The first episode is a real study on the concept of the mundanity of evil. (The opening in particular really plays with your expectations, and the mundane anonymity of the underground car park, of the urban space that could be anywhere really emphasises the whole ‘this could happen anywhere with a few wrong turns’ element.) Following this man as he brings home his extra ration of rice, collects his wife and daughter from school, his salary from the bank, bickers with his wife in the car, does grocery shopping for the family and his mother in law – the tender care for his mother in law as he takes her blood pressure and helps her back to her seat – eats pizza in a chain restaurant that could be anywhere in the world. The mundanity of his night shift as we struggles with the early hour, makes his coffee and presses the buttons that control the machines that do his job, and then the grim revelation of what that actually is all the worse knowing that this is just a normal day at the office for him.
The second episode involves half a dozen men sharing a bunk room, at first it seems as though they are prisoners, condemned men, and in a way they are. They are all on military service but the duty that they have been assigned, and which they are taking seemingly arbitrarily assigned turns, is to be the one who pulls the stool away at executions. (For which they are rewarded with three days of leave.) All the men are archetypes in their way and the arguments between them run the philosophical gamut of those around the death penalty, military service, the nature of crime and punishment, how the personal and the law collide, free will and personal responsibility. (Added to the mix and the tension is the part where one of the men had previously refused to do it and has been punished with the doubling of his service, something that has visibly traumatised him.) What will he do when the call comes in the morning? Ah, well, that would be telling.
The third episode revolves around a soldier on leave – significantly three days leave – visiting his girlfriend intending to celebrate her birthday, and ask her to marry him, only to find the family preparing a funeral for a family friend and neighbour. The friend, a beloved and respected part of the community, was a political activist who had been been in hiding from the government for many years, and until his death the family had hidden his existence from the solider. (Whether because they didn’t trust him or because they wanted to protect him from having to make a difficult moral choice is left ambiguous.) This one also features a very different Iran, a lush rural landscape, of forests in which someone could disappear and hide from the state for a long time. This, of course is an episode about consequences, where the soldier has to face that the people he has ‘pulled the stool away’ in return for extra leave, were all real people with real families who miss them and are devastated by their loss. And also for his girlfriend who cannot help but count all the times he’d had three days leave with her and what that might mean for who he truly is as a person.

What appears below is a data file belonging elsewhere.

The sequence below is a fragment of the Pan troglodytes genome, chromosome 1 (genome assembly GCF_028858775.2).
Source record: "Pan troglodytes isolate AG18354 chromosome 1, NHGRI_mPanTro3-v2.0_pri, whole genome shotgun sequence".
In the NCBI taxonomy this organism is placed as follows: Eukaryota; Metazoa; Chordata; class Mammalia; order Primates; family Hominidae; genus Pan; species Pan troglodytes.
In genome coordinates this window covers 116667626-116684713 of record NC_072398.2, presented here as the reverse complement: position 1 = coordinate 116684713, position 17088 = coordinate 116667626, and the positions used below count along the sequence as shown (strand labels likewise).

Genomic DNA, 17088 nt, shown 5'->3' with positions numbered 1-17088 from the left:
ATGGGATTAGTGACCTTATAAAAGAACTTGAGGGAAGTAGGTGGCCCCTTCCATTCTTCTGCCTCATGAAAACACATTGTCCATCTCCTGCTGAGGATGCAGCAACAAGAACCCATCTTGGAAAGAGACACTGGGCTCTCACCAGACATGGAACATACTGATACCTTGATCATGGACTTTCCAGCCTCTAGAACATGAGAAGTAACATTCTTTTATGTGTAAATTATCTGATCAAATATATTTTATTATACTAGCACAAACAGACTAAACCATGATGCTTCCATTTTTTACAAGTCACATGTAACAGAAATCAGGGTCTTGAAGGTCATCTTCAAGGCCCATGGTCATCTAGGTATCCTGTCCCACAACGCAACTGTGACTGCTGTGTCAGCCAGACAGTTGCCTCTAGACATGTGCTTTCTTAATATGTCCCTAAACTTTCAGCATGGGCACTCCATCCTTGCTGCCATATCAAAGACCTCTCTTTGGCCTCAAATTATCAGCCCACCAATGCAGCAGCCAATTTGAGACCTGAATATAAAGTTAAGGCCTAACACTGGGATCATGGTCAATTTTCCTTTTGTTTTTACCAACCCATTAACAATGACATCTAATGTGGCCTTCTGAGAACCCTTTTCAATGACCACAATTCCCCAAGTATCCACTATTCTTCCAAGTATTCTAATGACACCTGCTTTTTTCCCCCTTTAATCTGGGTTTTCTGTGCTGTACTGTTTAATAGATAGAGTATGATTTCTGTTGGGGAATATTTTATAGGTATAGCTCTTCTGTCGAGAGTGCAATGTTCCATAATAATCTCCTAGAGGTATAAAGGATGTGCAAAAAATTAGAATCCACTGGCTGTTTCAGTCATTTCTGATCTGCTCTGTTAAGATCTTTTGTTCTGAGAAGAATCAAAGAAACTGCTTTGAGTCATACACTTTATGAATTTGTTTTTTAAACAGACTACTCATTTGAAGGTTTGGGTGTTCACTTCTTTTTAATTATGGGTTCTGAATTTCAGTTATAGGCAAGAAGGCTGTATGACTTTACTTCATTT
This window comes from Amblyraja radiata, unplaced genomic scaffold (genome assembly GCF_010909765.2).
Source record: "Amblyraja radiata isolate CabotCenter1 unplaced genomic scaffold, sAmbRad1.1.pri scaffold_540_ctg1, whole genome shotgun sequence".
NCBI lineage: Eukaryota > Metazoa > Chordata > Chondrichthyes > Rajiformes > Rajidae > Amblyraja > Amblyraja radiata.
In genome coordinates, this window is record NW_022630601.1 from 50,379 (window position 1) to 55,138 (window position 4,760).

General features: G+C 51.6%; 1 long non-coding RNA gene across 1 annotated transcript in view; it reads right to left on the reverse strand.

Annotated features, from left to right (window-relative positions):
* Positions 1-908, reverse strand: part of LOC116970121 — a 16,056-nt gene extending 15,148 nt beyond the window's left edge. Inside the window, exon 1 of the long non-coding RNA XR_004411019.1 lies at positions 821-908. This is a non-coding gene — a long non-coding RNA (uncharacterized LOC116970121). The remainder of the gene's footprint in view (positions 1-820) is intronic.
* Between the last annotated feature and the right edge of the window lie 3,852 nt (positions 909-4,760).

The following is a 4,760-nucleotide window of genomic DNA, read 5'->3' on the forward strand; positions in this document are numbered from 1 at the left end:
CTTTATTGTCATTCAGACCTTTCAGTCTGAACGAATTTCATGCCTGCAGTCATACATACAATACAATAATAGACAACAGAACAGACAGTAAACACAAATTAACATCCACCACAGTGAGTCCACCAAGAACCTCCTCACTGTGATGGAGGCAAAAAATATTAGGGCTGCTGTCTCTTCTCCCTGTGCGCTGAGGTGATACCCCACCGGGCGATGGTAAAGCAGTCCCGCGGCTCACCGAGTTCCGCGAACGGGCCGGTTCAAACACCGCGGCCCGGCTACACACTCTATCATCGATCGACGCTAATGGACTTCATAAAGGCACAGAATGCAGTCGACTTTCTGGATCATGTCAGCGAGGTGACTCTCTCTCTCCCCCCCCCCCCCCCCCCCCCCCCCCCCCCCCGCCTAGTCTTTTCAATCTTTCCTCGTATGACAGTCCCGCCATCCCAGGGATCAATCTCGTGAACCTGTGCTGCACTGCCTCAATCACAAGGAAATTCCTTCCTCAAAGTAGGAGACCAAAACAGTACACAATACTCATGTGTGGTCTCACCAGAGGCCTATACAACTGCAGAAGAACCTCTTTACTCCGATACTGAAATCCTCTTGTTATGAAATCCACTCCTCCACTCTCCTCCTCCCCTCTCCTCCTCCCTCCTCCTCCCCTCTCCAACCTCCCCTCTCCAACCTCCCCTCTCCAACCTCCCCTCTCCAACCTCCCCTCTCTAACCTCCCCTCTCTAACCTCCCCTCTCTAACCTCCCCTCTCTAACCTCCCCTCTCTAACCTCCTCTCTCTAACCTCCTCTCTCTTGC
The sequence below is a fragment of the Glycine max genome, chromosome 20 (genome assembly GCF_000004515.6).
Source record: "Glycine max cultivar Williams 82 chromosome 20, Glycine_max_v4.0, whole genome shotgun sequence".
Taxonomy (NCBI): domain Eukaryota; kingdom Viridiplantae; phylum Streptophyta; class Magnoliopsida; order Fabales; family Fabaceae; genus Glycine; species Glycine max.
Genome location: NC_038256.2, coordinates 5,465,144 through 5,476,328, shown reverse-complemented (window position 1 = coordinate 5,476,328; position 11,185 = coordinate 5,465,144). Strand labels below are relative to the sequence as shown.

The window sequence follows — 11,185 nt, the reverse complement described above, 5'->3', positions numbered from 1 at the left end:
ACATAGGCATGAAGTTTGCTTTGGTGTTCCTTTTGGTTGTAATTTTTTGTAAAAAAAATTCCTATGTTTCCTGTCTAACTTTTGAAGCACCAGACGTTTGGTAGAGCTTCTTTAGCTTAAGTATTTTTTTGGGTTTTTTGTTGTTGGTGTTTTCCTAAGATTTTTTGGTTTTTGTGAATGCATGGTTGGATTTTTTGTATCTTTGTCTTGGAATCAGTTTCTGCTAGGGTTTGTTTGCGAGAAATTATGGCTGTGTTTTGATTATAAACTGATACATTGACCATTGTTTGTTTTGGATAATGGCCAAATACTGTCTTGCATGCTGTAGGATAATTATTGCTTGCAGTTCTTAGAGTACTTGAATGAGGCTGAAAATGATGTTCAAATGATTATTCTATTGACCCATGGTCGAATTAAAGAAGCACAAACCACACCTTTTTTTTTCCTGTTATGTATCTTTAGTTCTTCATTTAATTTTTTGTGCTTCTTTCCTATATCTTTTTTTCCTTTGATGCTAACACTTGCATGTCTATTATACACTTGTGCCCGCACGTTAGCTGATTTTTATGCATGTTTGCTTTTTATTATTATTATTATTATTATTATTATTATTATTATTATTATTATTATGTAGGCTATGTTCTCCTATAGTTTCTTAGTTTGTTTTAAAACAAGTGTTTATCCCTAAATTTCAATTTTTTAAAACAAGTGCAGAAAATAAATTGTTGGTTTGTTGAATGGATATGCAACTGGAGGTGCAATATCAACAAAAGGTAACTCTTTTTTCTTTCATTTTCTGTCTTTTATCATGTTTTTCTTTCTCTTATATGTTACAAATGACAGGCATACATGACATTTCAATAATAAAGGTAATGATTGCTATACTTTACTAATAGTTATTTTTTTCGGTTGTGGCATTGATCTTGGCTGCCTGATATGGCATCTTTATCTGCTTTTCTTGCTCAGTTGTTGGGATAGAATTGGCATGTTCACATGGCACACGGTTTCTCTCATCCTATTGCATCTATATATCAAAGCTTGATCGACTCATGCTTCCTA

The final episode is about the long term impacts of these actions, and relies for our sympathy for our protagonist on what we have learned about the system. (He could conceivably be the same man as in the second film, twenty years later.) Unlike the young woman he is trying to make his peace with, the audience knows why he has no drivers license and cannot leave the country, why he lives in the middle of nowhere, practicing as a doctor only to villager who don’t have the luxury of caring that he has no clinic only that his treatments work, and must rely on his pharmacist wife for medicine for his illness. How circumscribed not having completed his military service has made the rest of his life and all the things that he has sacrificed to make a decision that even in the face of her wrath and condemnation, he cannot wish to take back.